Creating an academic blog has been an exciting experience. Being able to freely write and express opinions to a wider audience, has been a new and challenging experience for me. This encouraging module has pushed me more into writing compact text that hold a lot of weight. Reading other blogs on the website has inspired me to look at new topics and read other professionals texts. Thus, expanding my own knowledge of the built environment and preparing me better for next semester.
Starting with my first blog I found that I was writing more than I should, explaining in too much detail over a point, like I was writing an essay. Once I read other posts from different organisations, for example the Urban Design Group, I managed to find my writing style, allowing me to able to connect with my audience better. I attempted multiple strategies inspired by one of my lectures earlier in the year, advising us on how to write a blog. By shortening sentences and reading the blog aloud, it allowed me to write quicker. To back up points, I cited a variety of professionals expanding my view to incorporate into my arguments through all my blogs and comments.
We, as a cohort on this degree were responsible for the blog. By providing Simon who ran the website with feedback, e.g. providing links to external websites like the main university page for Urban Design; helped to improve the visitor numbers to our blog, widening the public awareness for our degree. These recommendations came from the group, as we had weekly meetings discussing new features or issues we have been experiencing when blogging. I hosted as chair during mid-October, pointing out the website could use more functionality, e.g. sliding images. Sophie, our minute taker, met up with me regarding the next meetings tasks. This allowed us to be on top of any problems or agendas, whilst delegating blog topics to people that asked for them. This gave people time to prepare comments in advance, ensuring there would be no topic repetition and increasing new and hopefully creative writing.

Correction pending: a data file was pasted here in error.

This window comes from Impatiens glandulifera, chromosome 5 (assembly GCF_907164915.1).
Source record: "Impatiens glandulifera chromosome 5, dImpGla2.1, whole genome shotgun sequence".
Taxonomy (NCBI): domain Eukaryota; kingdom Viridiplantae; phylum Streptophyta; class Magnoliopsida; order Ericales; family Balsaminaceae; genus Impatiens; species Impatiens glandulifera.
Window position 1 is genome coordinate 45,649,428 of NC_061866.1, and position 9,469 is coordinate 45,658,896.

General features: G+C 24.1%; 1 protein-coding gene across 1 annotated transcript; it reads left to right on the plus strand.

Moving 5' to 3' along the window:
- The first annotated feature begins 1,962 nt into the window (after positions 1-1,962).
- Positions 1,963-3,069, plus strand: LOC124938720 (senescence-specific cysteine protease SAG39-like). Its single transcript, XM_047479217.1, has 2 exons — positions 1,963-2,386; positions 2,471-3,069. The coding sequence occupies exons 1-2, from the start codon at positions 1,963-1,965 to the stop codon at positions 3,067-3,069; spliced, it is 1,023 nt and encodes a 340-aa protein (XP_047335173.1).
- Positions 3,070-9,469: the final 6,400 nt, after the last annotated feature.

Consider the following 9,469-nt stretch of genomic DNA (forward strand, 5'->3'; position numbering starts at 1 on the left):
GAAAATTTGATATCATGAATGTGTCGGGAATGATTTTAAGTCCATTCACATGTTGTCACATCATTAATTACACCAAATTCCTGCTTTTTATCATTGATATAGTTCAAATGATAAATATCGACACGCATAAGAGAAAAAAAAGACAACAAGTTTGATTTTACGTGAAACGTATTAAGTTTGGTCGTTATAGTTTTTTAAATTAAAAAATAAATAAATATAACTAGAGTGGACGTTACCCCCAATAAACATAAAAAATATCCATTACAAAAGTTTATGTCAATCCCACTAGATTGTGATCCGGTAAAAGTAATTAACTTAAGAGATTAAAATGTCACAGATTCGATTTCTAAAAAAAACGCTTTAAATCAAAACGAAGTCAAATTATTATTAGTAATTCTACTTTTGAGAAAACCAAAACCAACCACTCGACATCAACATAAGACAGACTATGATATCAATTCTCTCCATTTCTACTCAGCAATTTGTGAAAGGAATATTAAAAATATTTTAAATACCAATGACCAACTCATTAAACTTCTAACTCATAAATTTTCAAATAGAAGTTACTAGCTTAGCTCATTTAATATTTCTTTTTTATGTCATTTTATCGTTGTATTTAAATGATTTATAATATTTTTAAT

The support we had was excellent. Any issues we faced, were quickly reported to Simon and dealt with. Many of us who have come from different academic and work backgrounds, came together to help others who struggled with choosing a topic, showing our teamwork ability and that we were organised and able to create target deadlines to stick to.
Throughout the semester we spent a lot of time in the studio, working on our design projects, leading to many delayed blog posts. Working on the first blog was a lot of fun, ‘Urban Design in the UK planning system’ was one of my favourite lectures from Colin Haylock. It surprised me, how easy and stress-free blogging is, as I found myself writing naturally and expressing my views with ease. Later on, my remaining blogs and comments, became easier and thus more enjoyable compared to writing an essay. I have found that blogging has become one of the best writing experience I have had in a degree and something that I may pursue in the future.
Overall, I have really enjoyed the process in blog writing in this first semester. I feel more prepared, but still anxious to start with the next module. The skills I have learnt will help me with my next semester when we blog more frequently.